Yesterday I had a bad headache/migraine, so, almost last minute, I decided that it would be worth my time and energy to go get a massage. I am so glad that I did. I’m usually a little nervous with masculinely presenting massage therapists, but this guy really had the knack and was super appropriate. We chatted a little bit during the massage – figuring out pressure and good spots and talking about the benefits of massage and relaxation in general. He really met my mood – I had been thinking of massage as part of the very old idea of laying on of hands as a healing technique, and he very much had the healer feel to him. He beat the living crap out of my muscles (just as hard as I like it and as I find effective – I often have a problem with massage therapists who can’t maintain a constant deep pressure) and it felt so good. The greatest part was that he managed to get my neck muscles (trapezius, I think?) to soften up. That is super rare – I think only one other person has managed that before. Andy today, they’re still softer and very relaxed, which is some sort of miracle.
Tag Archives: physical health
NaNoWriMo 1 – Weight
Or should I call it NaBloWriMo? That would be more accurate, really. But thus starts my third(?) year of blogging every day of November, as somehow today is November 1st.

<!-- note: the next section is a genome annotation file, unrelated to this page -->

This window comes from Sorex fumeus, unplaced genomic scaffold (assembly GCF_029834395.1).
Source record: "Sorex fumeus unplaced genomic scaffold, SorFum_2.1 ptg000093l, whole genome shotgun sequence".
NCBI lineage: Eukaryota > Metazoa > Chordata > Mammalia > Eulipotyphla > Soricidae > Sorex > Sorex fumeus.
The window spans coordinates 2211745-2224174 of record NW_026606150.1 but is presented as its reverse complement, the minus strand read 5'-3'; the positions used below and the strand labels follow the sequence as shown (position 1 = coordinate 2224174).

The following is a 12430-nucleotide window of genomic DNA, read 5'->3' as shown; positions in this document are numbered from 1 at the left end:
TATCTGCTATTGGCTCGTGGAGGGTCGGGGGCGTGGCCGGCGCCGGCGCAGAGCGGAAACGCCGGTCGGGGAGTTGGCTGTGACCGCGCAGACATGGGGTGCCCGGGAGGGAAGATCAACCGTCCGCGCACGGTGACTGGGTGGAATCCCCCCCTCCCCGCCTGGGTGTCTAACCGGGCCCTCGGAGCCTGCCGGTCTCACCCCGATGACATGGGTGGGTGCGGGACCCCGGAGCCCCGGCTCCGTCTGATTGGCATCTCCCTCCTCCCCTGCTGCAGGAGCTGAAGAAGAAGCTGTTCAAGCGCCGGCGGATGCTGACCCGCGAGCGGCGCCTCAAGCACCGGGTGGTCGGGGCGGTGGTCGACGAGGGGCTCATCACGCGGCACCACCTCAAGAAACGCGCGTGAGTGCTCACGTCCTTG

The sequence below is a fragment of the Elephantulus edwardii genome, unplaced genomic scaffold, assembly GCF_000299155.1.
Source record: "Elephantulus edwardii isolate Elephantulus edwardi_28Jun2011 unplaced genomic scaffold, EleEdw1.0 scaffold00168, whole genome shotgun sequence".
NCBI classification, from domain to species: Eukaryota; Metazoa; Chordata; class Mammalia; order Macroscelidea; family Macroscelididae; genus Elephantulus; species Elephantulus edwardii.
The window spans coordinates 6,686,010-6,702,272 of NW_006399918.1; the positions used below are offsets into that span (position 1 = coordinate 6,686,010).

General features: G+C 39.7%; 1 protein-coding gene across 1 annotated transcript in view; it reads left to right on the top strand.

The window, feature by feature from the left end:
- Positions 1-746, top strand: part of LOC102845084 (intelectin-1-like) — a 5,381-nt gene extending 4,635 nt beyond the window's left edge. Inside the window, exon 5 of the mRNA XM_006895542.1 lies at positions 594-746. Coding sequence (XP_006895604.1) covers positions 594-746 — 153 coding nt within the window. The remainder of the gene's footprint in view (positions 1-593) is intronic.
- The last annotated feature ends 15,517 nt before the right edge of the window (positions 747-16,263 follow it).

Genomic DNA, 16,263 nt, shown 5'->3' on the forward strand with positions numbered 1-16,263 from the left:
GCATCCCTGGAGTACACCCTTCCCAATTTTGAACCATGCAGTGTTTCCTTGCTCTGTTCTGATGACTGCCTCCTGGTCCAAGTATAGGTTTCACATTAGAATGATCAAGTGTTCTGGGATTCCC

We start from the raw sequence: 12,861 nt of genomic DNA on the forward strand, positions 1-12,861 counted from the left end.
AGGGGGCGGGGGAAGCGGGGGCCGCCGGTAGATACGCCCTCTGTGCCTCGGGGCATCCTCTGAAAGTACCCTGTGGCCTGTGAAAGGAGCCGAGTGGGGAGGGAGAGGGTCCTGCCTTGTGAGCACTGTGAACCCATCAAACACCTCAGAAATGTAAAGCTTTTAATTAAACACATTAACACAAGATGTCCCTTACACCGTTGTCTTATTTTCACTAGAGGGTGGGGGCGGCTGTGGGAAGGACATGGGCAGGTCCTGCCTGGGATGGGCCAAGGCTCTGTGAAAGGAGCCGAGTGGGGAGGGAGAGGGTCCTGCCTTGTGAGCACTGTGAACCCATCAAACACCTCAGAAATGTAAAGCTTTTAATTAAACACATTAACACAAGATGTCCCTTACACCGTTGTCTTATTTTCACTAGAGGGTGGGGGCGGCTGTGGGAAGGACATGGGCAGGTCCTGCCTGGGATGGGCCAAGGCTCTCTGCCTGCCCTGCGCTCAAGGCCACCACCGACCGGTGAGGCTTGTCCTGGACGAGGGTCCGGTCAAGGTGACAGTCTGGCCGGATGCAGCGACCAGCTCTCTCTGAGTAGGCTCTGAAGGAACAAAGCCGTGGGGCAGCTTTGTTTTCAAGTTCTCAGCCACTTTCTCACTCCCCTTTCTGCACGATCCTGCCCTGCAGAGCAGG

So, it has become a complicated thing to explain why I have lost weight and why I eat the way I do. Not a lot of people can understand my ambivalence very well. The situation is odd enough, so I can understand why:
Yes, I lost somewhere between 15-20 pounds in the space of the last year.
It was due to finally getting on ADHD meds, which, at least the stimulant ones that work best for me, have an appetite suppressant effect.
No, I didn’t mean to lose the weight. It was not on purpose.
Not all weight loss is good weight loss, even for someone who wants to lose weight. This was not good weight loss for me, despite it being at a slow pace.
I had to spend a lot of money, that I didn’t have, to buy new clothes, new bras, new pants, because nothing fit anymore.
It was not good for me – I wanted to have some control over it, and I felt like my body was not anywhere near under my control.
So, in February of this year, prompted by Diplomat’s keto period, I decided that I would try going low carb to see if I could bring the weight loss to a halt. I’d tried a couple other strategies, to no avail.
And it has. I’ve maintained the same weight since about March, with a couple three or four pound fluctuations when I wasn’t watching things so closely.
This weight, this eating style, is maintainable for me. It actually works. Plus, I have actually managed to pick up a wardrobe in this size.
People compliment me and it is hard for me to say thanks. Mostly because I don’t like the idea that I am more worthy of admiration as a human being for having lost weight, for becoming skinnier, for becoming closer to the societal ideal. It’s super icky.
I was listening to one of my favorite podcasts this afternoon as I was driving and they were talking about expanding sexual orientation in relation/response to non-monogamy. The idea came up about not being queer enough to claim queer. My first response is to call bullshit on this, but I know that I have internalized a lot of the “not enough” bullshit.